Orlando Ellis, the son of murder accused Pedro Ellis, today testified that his father did not have a knife when he ran to him for assistance after being beaten up.
However, he said when his father later got into a struggle with the now deceased Antonio Harewood in a track, he saw Harewood with a knife in his hand making stabbing motions at him.
He gave the evidence today in the No. 3 Supreme Court when the murder trial against Pedro Ellis continued.
The 38-year-old Ellis is accused of murdering Harewood on May 5, 2013.
When the younger Ellis took to the stand today on crutches, he told Crown Counsel Oliver Thomas, that he sought his father’s assistance after Harewood had slammed him into the ground.
In recounting the events of that day he said he was among a group of friends liming on Brandon’s Beach when fellas began throwing stones.
He said after he and Harewood, who was also on the beach, were struck, he told the culprits to stop before it started a fight.
However, they continued, but after being hit again Harewood threatened to “beat someone”.
He said the rock throwing continued and an incensed Harewood got up and slapped him in his face breaking the shades he was wearing.
The then 15-year-old Ellis said he pulled a screwdriver from his pocket and “went to stab Antoine” but was held back by two boys.
He said while leaving the beach he saw some rocks and a sword and he picked them up and ran towards Harewood, but was once again stopped before he could get close.
The witness said Harewood then told him “he gine see” if he ever touched him. He said as they continued walking their hands “touched” and Harewood “took him up and hit him in the ground”.
After he got up, he said he walked through a track near to Berger Paints and went home where he asked for his father, but was told he was not at home and was on the pasture playing football.
He said he went to the football pasture where he saw his bare-backed father playing. When his father saw him and came over he told him what Harewood had done.
He said they both left the pasture and walked through Parris Gap until they got to a four-cross, where they saw “fellas lined off on all two sides”.
The witness said the fellas said that if they “go down there Antoine gine kill you or your father”.
He said on approaching a nearby track they saw Harewood standing up behind a car and he began throwing rocks at them. His father then began to throw rocks at the deceased.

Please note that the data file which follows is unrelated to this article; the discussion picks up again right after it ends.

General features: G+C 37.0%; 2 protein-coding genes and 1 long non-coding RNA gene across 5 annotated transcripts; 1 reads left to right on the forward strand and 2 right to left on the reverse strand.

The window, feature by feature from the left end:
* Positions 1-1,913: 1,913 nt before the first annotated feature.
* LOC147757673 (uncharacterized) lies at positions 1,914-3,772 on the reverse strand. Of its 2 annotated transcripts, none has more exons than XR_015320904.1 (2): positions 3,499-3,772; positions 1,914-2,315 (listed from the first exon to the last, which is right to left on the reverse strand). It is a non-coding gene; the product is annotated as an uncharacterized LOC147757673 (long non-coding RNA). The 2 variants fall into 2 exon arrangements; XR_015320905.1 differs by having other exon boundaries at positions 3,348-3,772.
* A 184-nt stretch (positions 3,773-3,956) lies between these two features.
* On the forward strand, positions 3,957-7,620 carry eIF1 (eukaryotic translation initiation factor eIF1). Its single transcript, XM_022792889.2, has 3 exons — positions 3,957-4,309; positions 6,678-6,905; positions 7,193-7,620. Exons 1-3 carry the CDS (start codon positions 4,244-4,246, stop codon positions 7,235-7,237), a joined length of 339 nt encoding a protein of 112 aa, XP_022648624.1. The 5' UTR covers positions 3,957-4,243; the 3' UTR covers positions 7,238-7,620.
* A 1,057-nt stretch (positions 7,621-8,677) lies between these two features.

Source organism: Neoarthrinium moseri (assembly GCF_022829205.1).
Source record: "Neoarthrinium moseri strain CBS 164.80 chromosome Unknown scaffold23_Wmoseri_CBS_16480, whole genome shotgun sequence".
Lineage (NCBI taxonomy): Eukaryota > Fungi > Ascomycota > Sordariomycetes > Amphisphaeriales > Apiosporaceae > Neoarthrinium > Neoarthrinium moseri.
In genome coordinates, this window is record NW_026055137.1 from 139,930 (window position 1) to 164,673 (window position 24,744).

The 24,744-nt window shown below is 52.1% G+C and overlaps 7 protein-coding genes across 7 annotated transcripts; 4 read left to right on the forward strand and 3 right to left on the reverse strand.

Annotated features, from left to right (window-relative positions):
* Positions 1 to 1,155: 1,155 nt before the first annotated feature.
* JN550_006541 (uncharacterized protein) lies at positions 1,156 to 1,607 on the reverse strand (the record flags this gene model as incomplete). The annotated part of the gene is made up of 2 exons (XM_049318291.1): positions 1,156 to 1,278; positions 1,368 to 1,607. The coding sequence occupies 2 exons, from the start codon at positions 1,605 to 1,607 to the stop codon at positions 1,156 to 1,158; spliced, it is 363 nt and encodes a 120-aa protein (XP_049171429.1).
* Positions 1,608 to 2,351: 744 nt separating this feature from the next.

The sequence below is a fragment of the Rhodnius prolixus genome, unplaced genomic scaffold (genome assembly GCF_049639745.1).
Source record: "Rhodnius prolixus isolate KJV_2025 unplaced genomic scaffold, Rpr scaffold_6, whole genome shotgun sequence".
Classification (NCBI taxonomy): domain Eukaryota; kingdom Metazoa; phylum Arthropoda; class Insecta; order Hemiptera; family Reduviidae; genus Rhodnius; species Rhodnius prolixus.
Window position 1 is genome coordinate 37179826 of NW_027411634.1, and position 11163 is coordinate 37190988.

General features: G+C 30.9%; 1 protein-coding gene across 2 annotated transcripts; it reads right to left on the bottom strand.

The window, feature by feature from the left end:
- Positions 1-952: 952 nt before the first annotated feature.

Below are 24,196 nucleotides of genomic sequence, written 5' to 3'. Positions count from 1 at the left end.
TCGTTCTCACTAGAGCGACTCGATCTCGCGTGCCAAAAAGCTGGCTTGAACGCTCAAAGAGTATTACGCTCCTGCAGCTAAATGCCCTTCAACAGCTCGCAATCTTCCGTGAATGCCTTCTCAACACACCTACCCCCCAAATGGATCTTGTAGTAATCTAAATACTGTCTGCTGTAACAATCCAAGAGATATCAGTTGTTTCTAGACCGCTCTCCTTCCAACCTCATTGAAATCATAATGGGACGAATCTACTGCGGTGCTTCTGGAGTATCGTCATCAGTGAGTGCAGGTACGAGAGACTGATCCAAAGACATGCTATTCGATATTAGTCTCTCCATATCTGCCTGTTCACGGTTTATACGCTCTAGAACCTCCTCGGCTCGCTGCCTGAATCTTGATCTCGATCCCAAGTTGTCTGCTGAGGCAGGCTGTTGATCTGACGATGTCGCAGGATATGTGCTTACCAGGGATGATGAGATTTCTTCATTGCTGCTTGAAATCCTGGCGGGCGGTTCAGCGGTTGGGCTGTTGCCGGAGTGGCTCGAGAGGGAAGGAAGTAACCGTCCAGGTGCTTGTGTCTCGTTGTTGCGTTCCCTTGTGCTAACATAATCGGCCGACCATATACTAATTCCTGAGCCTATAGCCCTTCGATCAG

He said he fell after being struck by a rock on his foot, but Harewood ran off towards a track and his father followed him.
He said when he got up and made his way to the track he saw Harewood on top of his father “making a motion to juck him”.
He said his father held up his hand to defend himself and the two began to tussle. He said moments later he realized that Harewood was lying on the ground bleeding.
The witness said his father shouted for someone to call the ambulance and when his younger brother appeared in the track, his father told him to call the ambulance.
The witness said men soon appeared in the track and began pelting rocks at him and his father and they ran off.
He said they ran to “Scantlebury house” where they waited until police arrived and took his father away.
When questioned by the Crown Counsel as to why he went to his father, the witness said he felt his father had to confront Harewood to find out why he had beat him.
Under cross-examination from Queen’s Counsel Larry Smith, the witness said he was certain that his father did not have a knife when he was on the football field.
He said the first time he saw a knife was when the deceased and his father were struggling.
Also taking the stand was Orlando Ellis’ aunt Mary Carrington, who told the court that following a conversation with Sergeant Michael Ifill, she accompanied her nephew to the police station where they both gave statements to the police.
She said she was also present at the house in Westbury Road when police arrived and took the accused away.
She said he went willingly.
The trial will continue on Monday at 9:30 a.m.